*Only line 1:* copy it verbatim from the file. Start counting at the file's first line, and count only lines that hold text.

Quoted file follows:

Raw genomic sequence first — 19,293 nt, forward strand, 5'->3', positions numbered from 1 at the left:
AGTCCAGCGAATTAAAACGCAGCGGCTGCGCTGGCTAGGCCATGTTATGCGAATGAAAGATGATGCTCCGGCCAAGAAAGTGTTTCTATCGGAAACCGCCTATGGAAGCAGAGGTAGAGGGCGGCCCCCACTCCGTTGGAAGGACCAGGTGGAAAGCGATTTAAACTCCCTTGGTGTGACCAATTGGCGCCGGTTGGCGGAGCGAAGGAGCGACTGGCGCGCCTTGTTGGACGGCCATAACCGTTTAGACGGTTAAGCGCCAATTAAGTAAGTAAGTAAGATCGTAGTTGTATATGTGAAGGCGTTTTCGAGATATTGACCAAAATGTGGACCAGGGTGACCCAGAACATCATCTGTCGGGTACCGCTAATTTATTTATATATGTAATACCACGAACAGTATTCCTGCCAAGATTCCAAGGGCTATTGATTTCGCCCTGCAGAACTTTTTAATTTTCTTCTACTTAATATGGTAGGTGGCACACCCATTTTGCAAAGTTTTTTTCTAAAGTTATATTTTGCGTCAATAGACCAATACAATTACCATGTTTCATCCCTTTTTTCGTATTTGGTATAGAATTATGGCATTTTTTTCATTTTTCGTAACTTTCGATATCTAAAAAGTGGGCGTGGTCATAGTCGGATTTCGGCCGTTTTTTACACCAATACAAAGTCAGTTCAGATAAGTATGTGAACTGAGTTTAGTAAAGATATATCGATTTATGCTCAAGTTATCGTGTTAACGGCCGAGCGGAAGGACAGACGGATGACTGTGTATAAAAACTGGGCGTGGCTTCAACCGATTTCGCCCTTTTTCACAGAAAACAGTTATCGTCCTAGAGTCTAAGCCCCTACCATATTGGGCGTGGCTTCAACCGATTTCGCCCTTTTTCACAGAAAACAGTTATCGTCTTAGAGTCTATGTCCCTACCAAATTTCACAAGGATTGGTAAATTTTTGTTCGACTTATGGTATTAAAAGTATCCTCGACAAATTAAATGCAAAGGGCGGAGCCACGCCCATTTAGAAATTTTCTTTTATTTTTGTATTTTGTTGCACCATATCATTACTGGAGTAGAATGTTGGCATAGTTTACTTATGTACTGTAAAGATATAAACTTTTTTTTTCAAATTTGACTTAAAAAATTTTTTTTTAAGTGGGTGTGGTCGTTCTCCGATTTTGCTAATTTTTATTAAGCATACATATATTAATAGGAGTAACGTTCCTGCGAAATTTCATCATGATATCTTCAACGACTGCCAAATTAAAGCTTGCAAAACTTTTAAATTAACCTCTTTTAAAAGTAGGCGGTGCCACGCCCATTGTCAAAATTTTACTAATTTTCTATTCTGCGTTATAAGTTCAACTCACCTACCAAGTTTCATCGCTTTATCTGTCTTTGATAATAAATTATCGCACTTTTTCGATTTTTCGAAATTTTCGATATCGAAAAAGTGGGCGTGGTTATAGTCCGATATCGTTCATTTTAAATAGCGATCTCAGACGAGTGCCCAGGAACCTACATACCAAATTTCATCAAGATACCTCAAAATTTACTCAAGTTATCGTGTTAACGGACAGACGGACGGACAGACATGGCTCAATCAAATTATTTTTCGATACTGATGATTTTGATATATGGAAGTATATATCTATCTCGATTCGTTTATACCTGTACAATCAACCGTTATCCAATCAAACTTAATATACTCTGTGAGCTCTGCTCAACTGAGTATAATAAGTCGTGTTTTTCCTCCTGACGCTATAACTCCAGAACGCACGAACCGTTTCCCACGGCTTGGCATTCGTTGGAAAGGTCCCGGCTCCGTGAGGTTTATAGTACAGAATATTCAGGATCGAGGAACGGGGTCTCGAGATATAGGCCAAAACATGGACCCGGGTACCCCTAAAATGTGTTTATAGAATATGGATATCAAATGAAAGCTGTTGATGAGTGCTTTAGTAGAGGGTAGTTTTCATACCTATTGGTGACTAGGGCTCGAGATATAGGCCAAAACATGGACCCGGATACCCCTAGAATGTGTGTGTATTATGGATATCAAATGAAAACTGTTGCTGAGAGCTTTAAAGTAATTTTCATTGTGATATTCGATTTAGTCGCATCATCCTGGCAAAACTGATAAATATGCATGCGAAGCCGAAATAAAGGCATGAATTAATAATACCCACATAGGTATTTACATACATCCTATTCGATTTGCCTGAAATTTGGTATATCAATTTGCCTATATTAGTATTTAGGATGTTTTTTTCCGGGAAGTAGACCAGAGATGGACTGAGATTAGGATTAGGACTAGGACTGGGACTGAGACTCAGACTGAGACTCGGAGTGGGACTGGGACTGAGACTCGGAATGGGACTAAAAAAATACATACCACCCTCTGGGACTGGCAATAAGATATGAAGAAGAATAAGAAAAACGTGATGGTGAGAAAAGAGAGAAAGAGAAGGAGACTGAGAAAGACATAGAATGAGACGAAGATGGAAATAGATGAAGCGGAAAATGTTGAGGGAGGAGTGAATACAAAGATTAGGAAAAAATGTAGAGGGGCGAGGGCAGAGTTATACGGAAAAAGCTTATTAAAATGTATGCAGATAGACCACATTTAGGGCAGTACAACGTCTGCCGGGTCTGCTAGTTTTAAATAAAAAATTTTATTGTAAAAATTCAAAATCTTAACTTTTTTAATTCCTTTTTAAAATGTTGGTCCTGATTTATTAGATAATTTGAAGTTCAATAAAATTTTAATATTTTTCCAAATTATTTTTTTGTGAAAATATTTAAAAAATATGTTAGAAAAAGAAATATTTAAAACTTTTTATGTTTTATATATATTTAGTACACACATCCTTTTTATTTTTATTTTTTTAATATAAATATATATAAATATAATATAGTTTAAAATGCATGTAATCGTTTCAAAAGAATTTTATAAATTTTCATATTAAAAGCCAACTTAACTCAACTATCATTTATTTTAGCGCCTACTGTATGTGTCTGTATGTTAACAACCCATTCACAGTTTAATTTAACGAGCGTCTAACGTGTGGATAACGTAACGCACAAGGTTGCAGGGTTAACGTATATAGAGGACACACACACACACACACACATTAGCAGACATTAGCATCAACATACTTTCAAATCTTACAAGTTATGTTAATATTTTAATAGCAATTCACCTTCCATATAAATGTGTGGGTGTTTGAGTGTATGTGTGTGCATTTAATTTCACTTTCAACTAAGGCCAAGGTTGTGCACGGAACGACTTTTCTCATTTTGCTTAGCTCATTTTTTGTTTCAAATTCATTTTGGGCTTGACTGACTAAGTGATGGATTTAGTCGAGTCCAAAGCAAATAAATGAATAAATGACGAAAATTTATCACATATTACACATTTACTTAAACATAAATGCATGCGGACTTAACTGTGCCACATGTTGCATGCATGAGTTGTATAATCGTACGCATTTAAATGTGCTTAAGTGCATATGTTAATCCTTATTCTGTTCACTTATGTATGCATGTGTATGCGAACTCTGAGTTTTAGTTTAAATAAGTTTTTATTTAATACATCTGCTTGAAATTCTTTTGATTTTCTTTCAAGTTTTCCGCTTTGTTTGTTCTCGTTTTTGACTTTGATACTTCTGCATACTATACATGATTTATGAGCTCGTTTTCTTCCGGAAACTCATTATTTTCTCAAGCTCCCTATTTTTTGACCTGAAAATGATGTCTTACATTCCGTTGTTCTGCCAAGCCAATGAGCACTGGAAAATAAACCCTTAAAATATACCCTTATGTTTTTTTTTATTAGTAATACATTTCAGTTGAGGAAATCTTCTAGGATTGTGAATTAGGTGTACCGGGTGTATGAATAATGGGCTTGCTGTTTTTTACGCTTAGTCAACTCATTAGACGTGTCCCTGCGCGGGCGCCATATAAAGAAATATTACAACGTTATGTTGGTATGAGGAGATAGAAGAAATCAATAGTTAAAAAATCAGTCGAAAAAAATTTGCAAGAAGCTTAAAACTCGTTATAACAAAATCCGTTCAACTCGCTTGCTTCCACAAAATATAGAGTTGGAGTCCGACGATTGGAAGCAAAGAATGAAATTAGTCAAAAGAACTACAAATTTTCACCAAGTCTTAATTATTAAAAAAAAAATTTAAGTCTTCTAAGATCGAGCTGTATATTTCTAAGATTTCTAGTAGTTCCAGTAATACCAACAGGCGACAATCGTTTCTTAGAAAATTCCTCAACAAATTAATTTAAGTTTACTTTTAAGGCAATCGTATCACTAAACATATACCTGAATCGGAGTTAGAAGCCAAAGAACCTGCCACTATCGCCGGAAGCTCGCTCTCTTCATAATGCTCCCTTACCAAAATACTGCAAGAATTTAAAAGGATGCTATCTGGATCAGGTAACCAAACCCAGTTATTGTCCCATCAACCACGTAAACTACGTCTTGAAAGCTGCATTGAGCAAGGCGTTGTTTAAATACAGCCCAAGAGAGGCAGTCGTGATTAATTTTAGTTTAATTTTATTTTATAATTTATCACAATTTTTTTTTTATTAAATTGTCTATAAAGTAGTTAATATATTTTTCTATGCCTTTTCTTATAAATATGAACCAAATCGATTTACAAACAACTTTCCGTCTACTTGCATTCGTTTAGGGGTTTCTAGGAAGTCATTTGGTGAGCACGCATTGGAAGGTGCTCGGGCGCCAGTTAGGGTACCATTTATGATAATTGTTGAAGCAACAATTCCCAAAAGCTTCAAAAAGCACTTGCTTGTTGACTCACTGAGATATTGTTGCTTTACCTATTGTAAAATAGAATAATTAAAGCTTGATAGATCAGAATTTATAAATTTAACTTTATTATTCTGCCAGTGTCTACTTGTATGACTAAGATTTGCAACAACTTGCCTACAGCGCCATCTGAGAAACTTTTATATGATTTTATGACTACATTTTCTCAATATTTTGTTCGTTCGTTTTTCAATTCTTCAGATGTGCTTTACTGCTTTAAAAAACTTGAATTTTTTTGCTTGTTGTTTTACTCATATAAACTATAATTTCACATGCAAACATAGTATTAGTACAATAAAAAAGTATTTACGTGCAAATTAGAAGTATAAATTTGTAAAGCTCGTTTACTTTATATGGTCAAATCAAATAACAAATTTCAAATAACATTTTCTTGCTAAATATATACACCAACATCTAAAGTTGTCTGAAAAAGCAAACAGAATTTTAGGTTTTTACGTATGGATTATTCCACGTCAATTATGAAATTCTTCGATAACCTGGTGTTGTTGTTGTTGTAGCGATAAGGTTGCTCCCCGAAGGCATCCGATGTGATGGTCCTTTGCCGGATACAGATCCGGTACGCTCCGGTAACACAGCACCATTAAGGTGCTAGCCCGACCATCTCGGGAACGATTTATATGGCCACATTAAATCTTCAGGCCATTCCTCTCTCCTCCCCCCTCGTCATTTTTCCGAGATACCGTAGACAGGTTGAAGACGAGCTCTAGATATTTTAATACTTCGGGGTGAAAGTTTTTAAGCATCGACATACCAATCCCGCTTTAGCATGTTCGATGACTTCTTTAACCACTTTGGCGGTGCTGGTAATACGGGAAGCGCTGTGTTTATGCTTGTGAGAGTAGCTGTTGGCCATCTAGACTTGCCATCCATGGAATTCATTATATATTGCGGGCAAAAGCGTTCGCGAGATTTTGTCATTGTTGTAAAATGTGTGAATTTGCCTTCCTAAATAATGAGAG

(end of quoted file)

Raw genomic sequence first — 19,293 nt, forward strand, 5'->3', positions numbered from 1 at the left: